Fossils In Amber May Provide Link Between Ancient Arachnids And Modern Spiders

Herbert Rhodes
February 7, 2018

An worldwide team of researchers has been investigating an "extraordinary" 100 million year old fossil of a new species called Chimerarachne yingi found in Myanmar. The spider fossils were found trapped in amber.

Remarkably, the amber in which the four known examples of C. yingi were discovered wasn't yanked out of the ground by the scientists themselves.

The animal has clear spider's features (eg, organs in the back to create silky tissue), teeth, four legs, but also a long tail, which no other spider has.

A tiny prehistoric species of spider with a tail has been found preserved in amber in Myanmar and dates back 100 million years.

If you already thought spiders were terrifying to look at, wait till you hear about a newly-discovered species of arachnid that had a long tail (as well as eight legs).

Scientists have discovered a spider from 100 million years ago that had a tail, making it a potent nightmare fuel when its fangs and webbing are added to the mix. Numerous other often-spectacular Cretaceous amber finds coming out of Southeast Asia these days (see, for example, the tick preserved clinging to a dinosaur feather or 2016's entire feathered dinosaur tail) have taken a similar route to scientific notice. "Our new fossil most likely represents the earliest branch of spiders, and implies that there was a lineage of tailed spiders that presumably originated in the Paleozoic (the geological era that ended 251 million years ago) and survived at least into the Cretaceous of Southeast Asia".

It belongs to a group of arachnids (spiders, scorpions and the like) that were related to true spiders. These specimens became available a year ago to Nanjing Institute of Geology and Paleontology, he added.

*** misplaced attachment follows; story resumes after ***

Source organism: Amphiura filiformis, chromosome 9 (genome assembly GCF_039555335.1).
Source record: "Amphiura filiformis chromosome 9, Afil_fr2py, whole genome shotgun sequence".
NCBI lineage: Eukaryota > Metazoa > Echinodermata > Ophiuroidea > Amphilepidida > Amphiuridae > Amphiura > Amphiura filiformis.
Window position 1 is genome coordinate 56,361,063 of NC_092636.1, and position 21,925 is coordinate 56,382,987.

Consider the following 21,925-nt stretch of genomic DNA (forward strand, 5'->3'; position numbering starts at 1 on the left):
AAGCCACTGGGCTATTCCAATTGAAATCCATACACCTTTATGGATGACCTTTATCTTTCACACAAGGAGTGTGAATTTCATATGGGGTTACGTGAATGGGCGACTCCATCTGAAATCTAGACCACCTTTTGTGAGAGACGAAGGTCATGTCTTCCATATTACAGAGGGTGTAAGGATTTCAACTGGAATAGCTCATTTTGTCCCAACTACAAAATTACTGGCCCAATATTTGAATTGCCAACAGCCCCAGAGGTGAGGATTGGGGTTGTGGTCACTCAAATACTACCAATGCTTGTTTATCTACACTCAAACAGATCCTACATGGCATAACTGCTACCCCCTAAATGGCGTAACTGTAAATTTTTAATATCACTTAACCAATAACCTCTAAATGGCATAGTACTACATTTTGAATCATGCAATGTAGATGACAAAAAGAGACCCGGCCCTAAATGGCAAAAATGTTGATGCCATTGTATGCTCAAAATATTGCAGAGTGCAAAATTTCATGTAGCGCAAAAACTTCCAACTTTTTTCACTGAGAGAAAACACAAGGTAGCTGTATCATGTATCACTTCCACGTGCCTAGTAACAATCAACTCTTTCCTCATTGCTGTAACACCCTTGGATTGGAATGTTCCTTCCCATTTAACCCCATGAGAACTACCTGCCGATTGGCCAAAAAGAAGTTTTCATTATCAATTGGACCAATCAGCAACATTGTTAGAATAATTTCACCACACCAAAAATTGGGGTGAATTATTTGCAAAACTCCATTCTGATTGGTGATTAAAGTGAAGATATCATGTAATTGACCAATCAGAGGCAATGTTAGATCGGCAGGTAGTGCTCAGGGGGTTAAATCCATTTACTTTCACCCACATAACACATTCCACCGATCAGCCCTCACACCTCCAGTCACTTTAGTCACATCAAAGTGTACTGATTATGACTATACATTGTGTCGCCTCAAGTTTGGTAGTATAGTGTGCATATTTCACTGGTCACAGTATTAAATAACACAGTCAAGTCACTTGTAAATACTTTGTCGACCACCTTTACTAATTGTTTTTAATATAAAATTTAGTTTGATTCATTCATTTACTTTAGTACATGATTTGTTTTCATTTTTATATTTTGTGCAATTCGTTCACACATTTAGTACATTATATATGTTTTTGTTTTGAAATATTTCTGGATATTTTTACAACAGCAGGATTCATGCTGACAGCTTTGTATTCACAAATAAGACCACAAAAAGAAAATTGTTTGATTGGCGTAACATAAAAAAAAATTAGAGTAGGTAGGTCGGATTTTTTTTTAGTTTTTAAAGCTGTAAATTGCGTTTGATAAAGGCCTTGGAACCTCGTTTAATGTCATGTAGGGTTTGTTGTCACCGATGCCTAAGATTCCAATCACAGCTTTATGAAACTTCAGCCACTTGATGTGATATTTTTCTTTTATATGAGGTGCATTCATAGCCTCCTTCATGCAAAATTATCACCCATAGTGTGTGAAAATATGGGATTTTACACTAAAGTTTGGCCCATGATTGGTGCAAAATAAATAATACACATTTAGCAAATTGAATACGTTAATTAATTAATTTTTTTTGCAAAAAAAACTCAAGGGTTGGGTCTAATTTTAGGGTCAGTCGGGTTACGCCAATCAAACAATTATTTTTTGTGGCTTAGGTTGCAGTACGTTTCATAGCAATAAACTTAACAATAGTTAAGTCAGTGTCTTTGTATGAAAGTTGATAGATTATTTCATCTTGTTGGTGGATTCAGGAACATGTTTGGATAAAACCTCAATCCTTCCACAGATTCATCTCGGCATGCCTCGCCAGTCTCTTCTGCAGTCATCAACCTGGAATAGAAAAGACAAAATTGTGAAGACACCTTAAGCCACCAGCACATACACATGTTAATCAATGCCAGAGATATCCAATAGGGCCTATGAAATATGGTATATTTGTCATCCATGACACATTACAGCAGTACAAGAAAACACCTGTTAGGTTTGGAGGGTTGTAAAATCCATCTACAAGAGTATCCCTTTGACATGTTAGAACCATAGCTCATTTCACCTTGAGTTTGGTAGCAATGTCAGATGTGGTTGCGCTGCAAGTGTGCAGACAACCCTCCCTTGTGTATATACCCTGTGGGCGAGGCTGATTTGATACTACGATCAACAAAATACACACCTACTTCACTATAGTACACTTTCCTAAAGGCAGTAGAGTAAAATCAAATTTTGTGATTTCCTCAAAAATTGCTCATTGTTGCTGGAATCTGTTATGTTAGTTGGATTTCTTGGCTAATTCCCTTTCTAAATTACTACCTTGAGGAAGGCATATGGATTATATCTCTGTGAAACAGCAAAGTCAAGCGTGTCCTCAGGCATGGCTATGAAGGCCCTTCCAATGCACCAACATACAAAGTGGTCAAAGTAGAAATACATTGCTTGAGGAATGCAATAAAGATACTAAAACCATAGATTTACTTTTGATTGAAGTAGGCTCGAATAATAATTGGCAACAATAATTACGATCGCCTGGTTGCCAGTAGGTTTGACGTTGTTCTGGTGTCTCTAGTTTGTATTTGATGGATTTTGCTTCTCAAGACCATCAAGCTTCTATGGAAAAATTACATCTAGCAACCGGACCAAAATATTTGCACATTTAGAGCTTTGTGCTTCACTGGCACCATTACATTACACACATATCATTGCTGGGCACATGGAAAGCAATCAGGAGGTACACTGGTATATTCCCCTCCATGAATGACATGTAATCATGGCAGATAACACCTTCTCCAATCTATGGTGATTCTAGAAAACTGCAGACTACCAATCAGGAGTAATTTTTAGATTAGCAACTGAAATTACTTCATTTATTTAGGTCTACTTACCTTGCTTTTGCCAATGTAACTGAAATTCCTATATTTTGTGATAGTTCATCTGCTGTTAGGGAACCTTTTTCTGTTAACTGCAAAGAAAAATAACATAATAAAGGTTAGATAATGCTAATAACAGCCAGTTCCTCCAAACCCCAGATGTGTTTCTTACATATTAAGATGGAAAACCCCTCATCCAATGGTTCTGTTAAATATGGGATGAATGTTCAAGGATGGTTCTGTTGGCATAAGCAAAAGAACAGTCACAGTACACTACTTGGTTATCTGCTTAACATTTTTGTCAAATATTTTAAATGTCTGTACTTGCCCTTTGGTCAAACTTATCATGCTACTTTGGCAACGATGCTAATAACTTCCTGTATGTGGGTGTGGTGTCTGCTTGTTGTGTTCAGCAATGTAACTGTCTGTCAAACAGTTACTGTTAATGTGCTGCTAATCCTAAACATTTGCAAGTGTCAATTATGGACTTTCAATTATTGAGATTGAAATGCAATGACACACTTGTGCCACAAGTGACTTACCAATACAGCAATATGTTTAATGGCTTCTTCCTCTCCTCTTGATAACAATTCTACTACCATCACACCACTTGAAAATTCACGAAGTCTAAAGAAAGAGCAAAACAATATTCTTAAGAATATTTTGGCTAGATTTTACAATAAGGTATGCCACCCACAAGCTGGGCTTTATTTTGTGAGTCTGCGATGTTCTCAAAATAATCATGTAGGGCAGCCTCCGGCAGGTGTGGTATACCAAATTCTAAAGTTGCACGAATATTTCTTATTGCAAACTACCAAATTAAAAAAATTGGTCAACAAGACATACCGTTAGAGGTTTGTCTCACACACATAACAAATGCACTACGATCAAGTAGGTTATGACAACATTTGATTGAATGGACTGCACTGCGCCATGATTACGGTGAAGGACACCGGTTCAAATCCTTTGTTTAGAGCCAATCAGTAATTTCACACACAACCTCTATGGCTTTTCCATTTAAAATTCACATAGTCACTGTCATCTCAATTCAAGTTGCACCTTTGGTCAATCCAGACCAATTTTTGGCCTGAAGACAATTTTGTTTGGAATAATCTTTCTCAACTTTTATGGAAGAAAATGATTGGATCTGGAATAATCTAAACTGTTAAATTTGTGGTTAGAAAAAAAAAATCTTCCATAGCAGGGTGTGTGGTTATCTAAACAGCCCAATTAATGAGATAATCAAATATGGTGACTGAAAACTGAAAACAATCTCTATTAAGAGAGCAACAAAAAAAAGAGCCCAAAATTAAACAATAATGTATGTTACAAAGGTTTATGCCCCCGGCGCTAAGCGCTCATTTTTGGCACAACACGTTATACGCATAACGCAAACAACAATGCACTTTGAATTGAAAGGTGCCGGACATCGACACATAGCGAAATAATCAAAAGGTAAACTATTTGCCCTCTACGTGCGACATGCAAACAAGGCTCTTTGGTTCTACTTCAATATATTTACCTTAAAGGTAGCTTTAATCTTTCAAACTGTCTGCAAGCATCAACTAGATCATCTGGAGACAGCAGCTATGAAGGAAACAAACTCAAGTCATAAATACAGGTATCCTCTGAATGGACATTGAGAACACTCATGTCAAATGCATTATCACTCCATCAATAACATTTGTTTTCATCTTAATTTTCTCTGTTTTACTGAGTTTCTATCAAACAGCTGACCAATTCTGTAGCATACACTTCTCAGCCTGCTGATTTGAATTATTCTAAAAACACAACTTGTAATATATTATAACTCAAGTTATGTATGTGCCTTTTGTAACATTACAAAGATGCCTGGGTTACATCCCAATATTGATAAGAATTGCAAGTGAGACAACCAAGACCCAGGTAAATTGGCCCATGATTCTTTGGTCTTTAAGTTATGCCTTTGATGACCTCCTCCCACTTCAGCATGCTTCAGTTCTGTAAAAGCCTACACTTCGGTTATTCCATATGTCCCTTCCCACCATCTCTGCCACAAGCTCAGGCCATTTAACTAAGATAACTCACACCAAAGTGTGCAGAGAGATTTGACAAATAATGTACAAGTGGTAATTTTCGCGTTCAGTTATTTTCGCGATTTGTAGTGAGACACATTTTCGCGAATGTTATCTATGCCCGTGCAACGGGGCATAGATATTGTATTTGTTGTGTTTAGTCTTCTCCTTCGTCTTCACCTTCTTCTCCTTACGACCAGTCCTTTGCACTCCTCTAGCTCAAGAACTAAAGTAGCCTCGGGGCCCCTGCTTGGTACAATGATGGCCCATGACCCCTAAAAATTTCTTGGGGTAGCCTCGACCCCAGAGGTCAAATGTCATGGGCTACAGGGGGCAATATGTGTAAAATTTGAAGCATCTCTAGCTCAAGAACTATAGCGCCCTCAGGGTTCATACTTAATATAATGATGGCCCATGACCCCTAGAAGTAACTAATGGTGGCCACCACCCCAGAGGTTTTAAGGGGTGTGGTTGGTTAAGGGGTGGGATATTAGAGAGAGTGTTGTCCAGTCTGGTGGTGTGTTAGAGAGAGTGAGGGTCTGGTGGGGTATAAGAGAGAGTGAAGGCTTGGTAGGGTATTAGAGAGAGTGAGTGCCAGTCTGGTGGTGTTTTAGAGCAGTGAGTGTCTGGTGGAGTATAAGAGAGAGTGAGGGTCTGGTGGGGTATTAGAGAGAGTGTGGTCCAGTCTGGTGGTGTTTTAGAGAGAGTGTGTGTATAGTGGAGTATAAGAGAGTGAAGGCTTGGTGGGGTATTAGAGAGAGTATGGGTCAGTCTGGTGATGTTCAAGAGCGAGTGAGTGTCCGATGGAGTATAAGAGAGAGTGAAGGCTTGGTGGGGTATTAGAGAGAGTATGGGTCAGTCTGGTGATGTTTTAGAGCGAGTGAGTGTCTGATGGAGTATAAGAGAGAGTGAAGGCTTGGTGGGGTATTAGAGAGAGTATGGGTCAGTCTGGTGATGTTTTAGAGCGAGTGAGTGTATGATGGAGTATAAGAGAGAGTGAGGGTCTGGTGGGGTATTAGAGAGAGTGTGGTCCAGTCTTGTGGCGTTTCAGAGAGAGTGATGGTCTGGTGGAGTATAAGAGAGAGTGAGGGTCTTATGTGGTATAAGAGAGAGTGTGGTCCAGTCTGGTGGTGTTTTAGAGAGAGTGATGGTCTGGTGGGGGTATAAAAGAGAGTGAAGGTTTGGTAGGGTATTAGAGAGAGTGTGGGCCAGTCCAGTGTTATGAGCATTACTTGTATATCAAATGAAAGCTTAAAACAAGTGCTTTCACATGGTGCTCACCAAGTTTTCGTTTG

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Its tail was longer that its body and was used as a sensory device to seek out prey or escape predators.

The extraordinary finding is described in Nature Ecology & Evolution by an global team which included earth scientist Dr Russell Garwood of Manchester University. The tail lends it an exotic look that spider-fearing folk will likely find unsettling.

Scientists have named it Chimerarachne yingi, after the Greek mythological Chimera, a hybrid creature composed of the parts of more than one animal. But it's hard to know what the chimera spider's daily life was like.

Researchers think the spiders lived among the trees due to their amber coffins.

The dorsal view of entire Chimerarachne yingi specimen.

But the team describing the holotype of C. yingi places it within the arachnid family tree as an early true spider, citing the presence of both those well developed spinnerets and modified male pedipalps which assist with sperm transfer. Selden says the spider's remote habitat allows for the possibility that tailed descendants may still be alive in Myanmar's backcountry today.

Commenting on the research, Dr Ricardo Perez-De-La Fuente, of the Oxford Museum of Natural History, said the "amazing fossils" will be important in deciphering the puzzle of the evolution of spiders and allied groups. It makes us wonder if these may still be alive today.

Other reports by TheSundaySentinel

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